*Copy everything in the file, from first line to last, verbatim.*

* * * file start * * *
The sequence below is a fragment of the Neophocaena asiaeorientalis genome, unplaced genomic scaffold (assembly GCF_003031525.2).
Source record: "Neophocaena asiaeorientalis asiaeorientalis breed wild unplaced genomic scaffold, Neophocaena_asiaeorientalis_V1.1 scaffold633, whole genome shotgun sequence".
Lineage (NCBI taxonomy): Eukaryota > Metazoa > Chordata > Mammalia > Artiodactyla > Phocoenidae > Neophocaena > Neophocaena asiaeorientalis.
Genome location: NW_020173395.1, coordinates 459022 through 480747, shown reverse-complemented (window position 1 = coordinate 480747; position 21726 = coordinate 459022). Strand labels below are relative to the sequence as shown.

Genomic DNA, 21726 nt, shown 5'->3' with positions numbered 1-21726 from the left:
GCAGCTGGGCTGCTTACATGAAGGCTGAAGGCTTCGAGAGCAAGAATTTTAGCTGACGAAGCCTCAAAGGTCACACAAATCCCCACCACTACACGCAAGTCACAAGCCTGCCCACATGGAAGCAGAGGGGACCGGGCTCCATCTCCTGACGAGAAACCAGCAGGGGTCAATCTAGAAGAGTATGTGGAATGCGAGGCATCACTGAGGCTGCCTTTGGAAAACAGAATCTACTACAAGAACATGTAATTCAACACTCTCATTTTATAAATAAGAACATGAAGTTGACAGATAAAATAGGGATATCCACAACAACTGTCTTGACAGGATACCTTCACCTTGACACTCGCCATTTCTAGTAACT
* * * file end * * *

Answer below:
The sequence below is a fragment of the Neophocaena asiaeorientalis genome, unplaced genomic scaffold (assembly GCF_003031525.2).
Source record: "Neophocaena asiaeorientalis asiaeorientalis breed wild unplaced genomic scaffold, Neophocaena_asiaeorientalis_V1.1 scaffold633, whole genome shotgun sequence".
Lineage (NCBI taxonomy): Eukaryota > Metazoa > Chordata > Mammalia > Artiodactyla > Phocoenidae > Neophocaena > Neophocaena asiaeorientalis.
Genome location: NW_020173395.1, coordinates 459022 through 480747, shown reverse-complemented (window position 1 = coordinate 480747; position 21726 = coordinate 459022). Strand labels below are relative to the sequence as shown.

Genomic DNA, 21726 nt, shown 5'->3' with positions numbered 1-21726 from the left:
GCAGCTGGGCTGCTTACATGAAGGCTGAAGGCTTCGAGAGCAAGAATTTTAGCTGACGAAGCCTCAAAGGTCACACAAATCCCCACCACTACACGCAAGTCACAAGCCTGCCCACATGGAAGCAGAGGGGACCGGGCTCCATCTCCTGACGAGAAACCAGCAGGGGTCAATCTAGAAGAGTATGTGGAATGCGAGGCATCACTGAGGCTGCCTTTGGAAAACAGAATCTACTACAAGAACATGTAATTCAACACTCTCATTTTATAAATAAGAACATGAAGTTGACAGATAAAATAGGGATATCCACAACAACTGTCTTGACAGGATACCTTCACCTTGACACTCGCCATTTCTAGTAACT